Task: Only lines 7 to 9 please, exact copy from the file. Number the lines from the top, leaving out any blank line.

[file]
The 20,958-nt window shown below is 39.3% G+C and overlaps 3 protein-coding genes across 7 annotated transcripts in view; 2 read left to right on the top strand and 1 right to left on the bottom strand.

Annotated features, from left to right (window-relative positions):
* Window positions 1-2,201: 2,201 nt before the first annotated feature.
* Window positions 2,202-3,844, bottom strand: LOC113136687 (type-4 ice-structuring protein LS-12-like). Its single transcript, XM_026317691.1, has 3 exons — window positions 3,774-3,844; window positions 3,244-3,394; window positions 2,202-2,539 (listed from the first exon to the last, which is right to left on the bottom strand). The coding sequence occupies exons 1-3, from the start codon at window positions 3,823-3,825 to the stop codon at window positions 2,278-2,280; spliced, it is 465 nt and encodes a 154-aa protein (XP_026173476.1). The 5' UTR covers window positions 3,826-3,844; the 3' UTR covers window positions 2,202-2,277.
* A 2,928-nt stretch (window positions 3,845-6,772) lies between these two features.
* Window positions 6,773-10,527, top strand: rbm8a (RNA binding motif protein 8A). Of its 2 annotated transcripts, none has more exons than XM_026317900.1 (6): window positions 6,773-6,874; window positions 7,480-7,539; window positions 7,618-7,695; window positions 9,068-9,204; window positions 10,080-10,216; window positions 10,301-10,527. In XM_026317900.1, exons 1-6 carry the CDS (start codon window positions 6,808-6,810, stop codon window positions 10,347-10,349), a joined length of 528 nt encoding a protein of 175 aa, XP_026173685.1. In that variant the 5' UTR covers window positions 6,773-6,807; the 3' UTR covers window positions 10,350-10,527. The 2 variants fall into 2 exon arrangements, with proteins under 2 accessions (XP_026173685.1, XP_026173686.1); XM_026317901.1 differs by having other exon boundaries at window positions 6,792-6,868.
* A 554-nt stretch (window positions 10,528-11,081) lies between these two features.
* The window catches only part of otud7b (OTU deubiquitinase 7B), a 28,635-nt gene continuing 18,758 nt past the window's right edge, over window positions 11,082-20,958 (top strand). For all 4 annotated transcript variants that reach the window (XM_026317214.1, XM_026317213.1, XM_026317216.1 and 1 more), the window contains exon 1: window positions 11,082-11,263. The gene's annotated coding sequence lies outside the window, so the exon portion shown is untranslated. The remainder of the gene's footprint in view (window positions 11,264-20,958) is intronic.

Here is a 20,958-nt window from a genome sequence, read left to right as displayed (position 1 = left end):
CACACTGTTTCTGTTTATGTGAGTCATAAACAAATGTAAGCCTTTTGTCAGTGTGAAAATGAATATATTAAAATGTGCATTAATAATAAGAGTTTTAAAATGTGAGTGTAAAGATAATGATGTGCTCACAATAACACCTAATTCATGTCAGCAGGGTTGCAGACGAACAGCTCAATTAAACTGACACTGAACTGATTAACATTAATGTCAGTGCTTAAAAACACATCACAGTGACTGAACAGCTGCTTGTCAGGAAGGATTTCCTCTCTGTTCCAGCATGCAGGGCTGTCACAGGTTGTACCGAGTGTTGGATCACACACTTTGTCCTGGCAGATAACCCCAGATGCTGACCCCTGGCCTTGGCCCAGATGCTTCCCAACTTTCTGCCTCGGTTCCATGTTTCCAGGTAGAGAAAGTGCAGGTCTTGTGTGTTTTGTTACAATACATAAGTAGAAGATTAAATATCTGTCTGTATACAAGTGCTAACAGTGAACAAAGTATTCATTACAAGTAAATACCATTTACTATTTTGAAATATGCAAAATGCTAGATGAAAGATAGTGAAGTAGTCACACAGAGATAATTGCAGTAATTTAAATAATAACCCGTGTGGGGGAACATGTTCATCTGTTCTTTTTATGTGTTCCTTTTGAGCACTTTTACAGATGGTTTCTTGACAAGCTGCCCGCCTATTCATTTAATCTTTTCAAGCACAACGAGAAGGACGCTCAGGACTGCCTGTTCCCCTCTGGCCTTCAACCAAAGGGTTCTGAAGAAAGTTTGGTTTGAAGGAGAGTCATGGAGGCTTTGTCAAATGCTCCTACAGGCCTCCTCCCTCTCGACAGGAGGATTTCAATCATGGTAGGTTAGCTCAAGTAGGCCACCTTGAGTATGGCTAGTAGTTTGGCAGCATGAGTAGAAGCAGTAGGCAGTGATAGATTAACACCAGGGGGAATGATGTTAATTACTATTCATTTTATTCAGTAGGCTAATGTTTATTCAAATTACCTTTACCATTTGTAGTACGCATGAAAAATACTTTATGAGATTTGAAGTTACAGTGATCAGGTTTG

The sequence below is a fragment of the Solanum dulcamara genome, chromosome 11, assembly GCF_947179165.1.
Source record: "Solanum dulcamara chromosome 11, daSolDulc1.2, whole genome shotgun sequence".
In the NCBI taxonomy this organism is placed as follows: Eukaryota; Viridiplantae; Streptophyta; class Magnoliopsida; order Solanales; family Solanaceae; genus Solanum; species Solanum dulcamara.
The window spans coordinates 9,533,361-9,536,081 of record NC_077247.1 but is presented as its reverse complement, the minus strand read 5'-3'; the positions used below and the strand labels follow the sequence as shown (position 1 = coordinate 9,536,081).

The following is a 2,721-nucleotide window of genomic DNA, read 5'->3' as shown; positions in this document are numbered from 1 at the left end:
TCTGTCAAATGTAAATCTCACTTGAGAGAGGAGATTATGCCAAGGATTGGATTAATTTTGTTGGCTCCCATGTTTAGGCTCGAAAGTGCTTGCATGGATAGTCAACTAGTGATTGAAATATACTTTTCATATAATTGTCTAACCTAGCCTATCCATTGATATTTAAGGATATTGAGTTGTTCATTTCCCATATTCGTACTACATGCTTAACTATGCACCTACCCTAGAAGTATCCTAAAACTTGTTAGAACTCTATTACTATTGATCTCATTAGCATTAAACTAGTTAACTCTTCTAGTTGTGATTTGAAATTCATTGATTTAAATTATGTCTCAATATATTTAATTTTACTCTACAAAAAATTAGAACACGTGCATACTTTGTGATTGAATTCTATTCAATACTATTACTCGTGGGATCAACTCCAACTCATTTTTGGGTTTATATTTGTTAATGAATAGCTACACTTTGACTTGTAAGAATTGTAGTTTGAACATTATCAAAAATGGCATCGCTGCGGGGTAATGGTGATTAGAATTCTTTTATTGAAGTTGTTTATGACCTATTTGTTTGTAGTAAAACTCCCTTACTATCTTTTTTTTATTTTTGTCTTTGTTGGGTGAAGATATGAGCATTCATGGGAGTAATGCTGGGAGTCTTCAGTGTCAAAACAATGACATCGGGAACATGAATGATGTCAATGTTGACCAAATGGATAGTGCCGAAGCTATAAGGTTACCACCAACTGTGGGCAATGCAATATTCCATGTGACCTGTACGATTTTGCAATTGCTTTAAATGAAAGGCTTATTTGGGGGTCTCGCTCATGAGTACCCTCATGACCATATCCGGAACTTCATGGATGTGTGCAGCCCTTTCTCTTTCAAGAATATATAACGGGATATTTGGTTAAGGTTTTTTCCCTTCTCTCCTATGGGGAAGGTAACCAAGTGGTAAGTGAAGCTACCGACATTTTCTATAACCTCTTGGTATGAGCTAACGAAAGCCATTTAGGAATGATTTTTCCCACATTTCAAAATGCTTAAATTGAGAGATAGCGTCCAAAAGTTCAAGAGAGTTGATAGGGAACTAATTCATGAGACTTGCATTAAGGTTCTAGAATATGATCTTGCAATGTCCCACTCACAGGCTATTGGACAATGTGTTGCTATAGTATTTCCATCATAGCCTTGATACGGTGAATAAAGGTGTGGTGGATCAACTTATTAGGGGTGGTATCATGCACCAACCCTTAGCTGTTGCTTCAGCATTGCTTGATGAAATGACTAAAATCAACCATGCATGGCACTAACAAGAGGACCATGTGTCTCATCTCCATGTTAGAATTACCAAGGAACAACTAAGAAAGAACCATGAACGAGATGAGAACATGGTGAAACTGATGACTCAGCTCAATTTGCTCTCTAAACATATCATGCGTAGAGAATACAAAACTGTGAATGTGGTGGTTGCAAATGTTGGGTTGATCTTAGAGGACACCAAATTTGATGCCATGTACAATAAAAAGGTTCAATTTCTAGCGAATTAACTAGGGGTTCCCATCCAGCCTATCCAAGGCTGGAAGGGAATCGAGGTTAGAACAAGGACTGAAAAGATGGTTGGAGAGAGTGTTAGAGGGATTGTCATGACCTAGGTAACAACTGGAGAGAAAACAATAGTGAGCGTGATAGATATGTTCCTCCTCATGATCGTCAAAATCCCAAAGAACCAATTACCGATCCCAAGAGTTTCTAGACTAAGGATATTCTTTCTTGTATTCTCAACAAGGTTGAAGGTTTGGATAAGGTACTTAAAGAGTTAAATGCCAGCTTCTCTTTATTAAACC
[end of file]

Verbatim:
* A 554-nt stretch (window positions 10,528-11,081) lies between these two features.
* The window catches only part of otud7b (OTU deubiquitinase 7B), a 28,635-nt gene continuing 18,758 nt past the window's right edge, over window positions 11,082-20,958 (top strand). For all 4 annotated transcript variants that reach the window (XM_026317214.1, XM_026317213.1, XM_026317216.1 and 1 more), the window contains exon 1: window positions 11,082-11,263. The gene's annotated coding sequence lies outside the window, so the exon portion shown is untranslated. The remainder of the gene's footprint in view (window positions 11,264-20,958) is intronic.

Here is a 20,958-nt window from a genome sequence, read left to right as displayed (position 1 = left end):